FCC chairman says broadband should be treated as utility for net neutrality

The chairman of the U.S. Federal Communications Commission has proposed net neutrality rules based on reclassifying broadband as a regulated public utility and will ask fellow commissioners to approve that approach later this month.

FCC Chairman Tom Wheeler, as expected, will offer net neutrality rules that reverse a long-standing agency practice of treating broadband as a lightly regulated information service, instead reclassifying it as a regulated common carrier under Title II of the Telecommunications Act.

"I am submitting to my colleagues the strongest open Internet protections ever proposed by the FCC," Wheeler wrote in a Wired.com opinion piece published Wednesday. "These enforceable, bright-line rules will ban paid prioritization, and the blocking and throttling of lawful content and services."

Senior FCC officials called the proposal a tailored application of common-carrier regulations by applying only a handful of regulations in Title II. Wheeler's proposal would forbear from some traditional regulations applied to traditional telecom carriers, including broadband rate regulation and requirements to contribute to the FCC's Universal Service Fund, agency officials said.

Wheeler's decision reflects a major evolution in the way he sees net neutrality rules, after he originally proposed regulations that would allow broadband providers to engage in "commercially reasonable" network management early last year. Wheeler's original proposal came after a U.S. appeals court decision early last year appeared to suggest that approach to net neutrality rules. Subsequently, however, "I became concerned that this relatively new concept might, down the road, be interpreted to mean what is reasonable for commercial interests, not consumers," he wrote in the Wired piece.

Wheeler's net neutrality rules, scheduled for a commission vote Feb. 26, would apply to both wired and mobile broadband service, even though the FCC's 2010 rules, partly thrown out by the appeals court, held mobile carriers to a lower standard. "My proposal assures the rights of Internet users to go where they want, when they want, and the rights of innovators to introduce new products without asking anyone's permission," he wrote.

Despite objections from mobile carriers, strong net neutrality rules are needed because about 55 percent of Internet traffic is now carried over mobile networks, the FCC said.

The proposal would cover interconnection arrangements on the Internet backbone, addressing complaints by Netflix that some broadband providers are selectively slowing video traffic at interconnection points. Wheeler's proposal allows broadband providers to engage in "reasonable" network management, but the commission would look at the engineering attributes of the network technology involved to determine what's reasonable, FCC officials said.

The plan would allow consumers and Web-based companies to file net neutrality complaints with the FCC, and it would set a forward-looking net neutrality standard prohibiting ISPs from harming consumers or Web-based companies.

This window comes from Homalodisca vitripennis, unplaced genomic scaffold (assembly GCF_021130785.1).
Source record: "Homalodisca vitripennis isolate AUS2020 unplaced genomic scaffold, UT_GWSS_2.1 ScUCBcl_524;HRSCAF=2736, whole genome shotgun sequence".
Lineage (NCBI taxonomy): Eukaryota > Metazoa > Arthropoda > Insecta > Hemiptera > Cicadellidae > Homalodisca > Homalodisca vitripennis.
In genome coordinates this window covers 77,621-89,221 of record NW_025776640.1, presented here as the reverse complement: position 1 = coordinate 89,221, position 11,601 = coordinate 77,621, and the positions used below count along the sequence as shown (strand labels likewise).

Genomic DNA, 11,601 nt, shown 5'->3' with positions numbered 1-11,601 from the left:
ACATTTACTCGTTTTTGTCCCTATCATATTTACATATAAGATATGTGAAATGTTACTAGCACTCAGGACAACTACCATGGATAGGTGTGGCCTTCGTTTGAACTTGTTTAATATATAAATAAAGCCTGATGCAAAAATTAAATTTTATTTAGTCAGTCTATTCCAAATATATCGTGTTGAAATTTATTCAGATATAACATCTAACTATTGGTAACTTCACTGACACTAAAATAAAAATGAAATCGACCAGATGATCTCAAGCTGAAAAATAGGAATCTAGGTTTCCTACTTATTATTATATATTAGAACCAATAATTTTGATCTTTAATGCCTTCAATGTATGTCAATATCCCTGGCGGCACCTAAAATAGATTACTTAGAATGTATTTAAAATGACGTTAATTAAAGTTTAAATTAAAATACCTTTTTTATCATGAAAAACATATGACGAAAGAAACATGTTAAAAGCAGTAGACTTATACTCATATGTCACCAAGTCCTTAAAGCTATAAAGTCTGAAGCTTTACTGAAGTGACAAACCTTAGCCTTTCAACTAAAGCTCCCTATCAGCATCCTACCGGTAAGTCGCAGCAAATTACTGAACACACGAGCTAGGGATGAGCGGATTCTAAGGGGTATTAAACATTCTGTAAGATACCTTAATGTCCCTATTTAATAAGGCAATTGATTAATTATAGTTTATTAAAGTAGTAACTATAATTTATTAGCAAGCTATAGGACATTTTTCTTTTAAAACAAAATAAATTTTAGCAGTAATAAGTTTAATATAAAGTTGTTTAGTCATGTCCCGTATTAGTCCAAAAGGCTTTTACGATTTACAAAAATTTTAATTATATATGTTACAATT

Broadband providers have all but promised they would challenge Title II rules in court. The FCC will have to "grapple" with several issues when it defends a broadband reclassification in court, Hank Hultquist, AT&T's vice president for federal regulatory issues, wrote in a blog post Tuesday.

If the agency redefines broadband as including a common-carrier service, it would empower itself "to regulate virtually every tech company that combines transmission with information to deliver digital goods and services to customers," Hultquist wrote. "Social networks, digital music, video chat, and even Internet search are all examples of information services that are provided via telecommunications, and thus have a transmission component that could be segregated and regulated under Title II."

But the rules will not apply to any other Internet services besides last-mile ISPs, an FCC official said.

Verizon Communications, which had challenged the FCC's 2010 net neutrality rules in court, had in recent months supported basic regulations that didn't involve reclassifying broadband.

"Heavily regulating the Internet for the first time is unnecessary and counterproductive," the company said in a statement. "It is unnecessary because all participants in the Internet ecosystem support an open Internet, and the FCC can address any harmful behavior without taking this radical step."

The new rules are "counterproductive because heavy regulation of the Internet will create uncertainty and chill investment among the many players -- not just Internet service providers -- that now will need to consider FCC rules before launching new services," the company added.

Grant Gross covers technology and telecom policy in the U.S. government for The IDG News Service. Follow Grant on Twitter at GrantGross. Grant's email address is grant_gross@idg.com.

Grant Gross

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